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Nicholas Gaiano, Ph.D.
Assistant Professor of Neurology and Neuroscience.

Contact Information

Associate Professor of Neurology, Neuroscience, and Oncology
Institute for Cell Engineering
Johns Hopkins University School of Medicine
733 N. Broadway / BRB Suite 711
Baltimore, MD 21205
Office: 443-287-4866
Lab: 443-287-5606
Fax: 443-287-4868


Lab Contribution

4/02 – Left Fishell Lab.

2/97-3/02 – Postdoctoral Fellow
NYU School of Medicine / Skirball Institute, New York, NY. Postdoctoral fellow in the laboratory of Dr. Gordon Fishell. Studied the generation of regional and cellular diversity in the mammalian telencephalon.

9/91-1/97 – Graduate Student
Massachusetts Institute of Technology, Cambridge, MA.
Ph.D. in Biology awarded 2/97.

9/87-5/91 – Undergraduate Student
Cornell University, Ithaca, N. Y.
B.S. in Biochemistry awarded 5/91.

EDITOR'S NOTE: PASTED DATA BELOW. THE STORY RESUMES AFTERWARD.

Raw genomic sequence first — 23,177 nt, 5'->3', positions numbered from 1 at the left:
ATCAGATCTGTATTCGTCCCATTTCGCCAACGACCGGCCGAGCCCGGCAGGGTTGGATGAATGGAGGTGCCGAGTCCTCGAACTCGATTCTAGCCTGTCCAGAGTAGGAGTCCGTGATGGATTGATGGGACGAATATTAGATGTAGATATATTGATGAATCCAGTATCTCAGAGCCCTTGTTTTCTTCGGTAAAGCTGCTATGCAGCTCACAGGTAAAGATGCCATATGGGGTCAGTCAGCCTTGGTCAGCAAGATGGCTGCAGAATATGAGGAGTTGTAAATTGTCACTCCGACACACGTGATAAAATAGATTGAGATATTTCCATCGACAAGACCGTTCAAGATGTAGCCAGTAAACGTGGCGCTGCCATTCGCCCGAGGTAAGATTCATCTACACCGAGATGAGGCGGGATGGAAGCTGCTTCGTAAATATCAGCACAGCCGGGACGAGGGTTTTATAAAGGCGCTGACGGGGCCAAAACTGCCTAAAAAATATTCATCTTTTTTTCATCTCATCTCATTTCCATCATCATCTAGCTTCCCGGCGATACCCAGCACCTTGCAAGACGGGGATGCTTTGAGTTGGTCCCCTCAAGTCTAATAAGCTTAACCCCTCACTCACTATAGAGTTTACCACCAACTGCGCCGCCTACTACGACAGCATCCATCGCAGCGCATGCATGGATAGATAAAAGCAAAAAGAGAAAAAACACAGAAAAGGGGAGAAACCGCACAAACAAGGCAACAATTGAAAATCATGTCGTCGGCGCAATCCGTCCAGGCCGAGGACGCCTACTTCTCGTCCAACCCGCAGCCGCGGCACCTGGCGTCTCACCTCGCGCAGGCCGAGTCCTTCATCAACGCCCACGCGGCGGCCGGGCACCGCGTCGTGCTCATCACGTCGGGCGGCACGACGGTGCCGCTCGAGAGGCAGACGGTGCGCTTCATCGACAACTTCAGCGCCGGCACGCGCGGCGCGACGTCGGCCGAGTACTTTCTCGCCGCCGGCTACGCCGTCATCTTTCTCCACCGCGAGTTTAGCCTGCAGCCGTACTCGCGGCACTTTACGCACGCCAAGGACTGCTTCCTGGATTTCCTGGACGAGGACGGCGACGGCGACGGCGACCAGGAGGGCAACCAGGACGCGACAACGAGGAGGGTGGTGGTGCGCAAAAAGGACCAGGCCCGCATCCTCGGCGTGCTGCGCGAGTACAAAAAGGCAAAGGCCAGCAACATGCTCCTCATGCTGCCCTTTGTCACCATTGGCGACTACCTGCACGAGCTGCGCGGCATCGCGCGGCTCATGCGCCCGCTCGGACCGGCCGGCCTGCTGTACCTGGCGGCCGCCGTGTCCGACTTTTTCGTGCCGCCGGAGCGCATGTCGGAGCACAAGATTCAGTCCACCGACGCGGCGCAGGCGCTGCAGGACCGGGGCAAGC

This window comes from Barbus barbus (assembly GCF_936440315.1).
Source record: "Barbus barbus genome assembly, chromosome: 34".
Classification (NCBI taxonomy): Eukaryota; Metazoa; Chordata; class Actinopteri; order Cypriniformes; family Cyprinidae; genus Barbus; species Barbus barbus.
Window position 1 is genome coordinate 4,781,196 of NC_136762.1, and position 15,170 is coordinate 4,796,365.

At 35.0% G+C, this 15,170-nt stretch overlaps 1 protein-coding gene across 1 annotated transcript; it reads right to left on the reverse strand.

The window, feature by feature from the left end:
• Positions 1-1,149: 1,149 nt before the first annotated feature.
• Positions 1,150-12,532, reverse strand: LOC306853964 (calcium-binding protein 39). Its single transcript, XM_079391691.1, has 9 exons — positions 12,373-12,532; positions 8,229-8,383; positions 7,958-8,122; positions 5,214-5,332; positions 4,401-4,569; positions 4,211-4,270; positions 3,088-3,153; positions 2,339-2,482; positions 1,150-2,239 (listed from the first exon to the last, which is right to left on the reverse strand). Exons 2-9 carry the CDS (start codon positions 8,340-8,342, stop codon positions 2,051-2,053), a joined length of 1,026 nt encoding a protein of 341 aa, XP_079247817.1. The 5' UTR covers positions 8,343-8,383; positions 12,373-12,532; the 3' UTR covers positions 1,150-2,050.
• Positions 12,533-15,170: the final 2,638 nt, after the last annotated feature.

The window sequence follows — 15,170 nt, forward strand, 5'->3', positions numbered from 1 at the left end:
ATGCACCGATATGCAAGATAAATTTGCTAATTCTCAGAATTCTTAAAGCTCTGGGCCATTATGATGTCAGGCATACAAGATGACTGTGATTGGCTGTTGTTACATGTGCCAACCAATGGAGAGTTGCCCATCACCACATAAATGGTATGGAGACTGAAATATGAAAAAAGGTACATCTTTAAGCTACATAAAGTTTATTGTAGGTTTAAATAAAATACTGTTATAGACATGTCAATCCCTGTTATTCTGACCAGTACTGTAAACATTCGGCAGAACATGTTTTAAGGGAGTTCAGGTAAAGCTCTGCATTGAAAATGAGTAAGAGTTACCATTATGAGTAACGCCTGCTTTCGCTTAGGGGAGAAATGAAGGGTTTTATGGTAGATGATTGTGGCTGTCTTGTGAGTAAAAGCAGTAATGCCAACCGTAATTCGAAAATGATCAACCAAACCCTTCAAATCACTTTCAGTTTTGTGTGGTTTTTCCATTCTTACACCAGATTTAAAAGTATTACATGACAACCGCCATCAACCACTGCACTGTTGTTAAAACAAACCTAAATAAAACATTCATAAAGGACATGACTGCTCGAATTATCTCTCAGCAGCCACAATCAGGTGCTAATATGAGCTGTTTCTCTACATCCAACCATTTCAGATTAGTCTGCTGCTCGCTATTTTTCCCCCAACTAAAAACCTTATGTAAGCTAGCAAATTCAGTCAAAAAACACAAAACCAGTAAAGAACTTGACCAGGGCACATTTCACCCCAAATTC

Current Work

Nick Gaiano joined the Department of Neurology at Johns Hopkins Med as an Assistant Professor in 2002, and is a member of the Graduate Program in Neuroscience. He is also a member of the recently established Institute for Cell Engineering (ICE) in the Program in Neurobiology. Current studies in the lab examine the development of the mammalian forebrain using the mouse as the model system. In particular, the lab focuses on understanding the molecular mechanisms that regulate neural stem cell maintenance, proliferation, and the specification of post-mitotic cell types. Recent work has found that the Notch and FGF signaling pathways are intimately involved in these processes, and ongoing studies are continuing to pursue these pathways among others. Both in vivo and in vitro approaches are being undertaken to pursue this work. An ultrasound image-guided injection system is used to introduce viral vectors into the developing brain in utero prior to the onset of neurogenesis. The fate of genetically modified cells is then examined in vivo, or these cells are isolated using fluorescence-activated cell sorting (FACS) for in vitro analysis. Close coordination of both loss-of-function and gain-of-function studies, with in vivo and in vitro assays, should provide greater insight into the molecular and cellular regulation of cell-fate specification during brain development.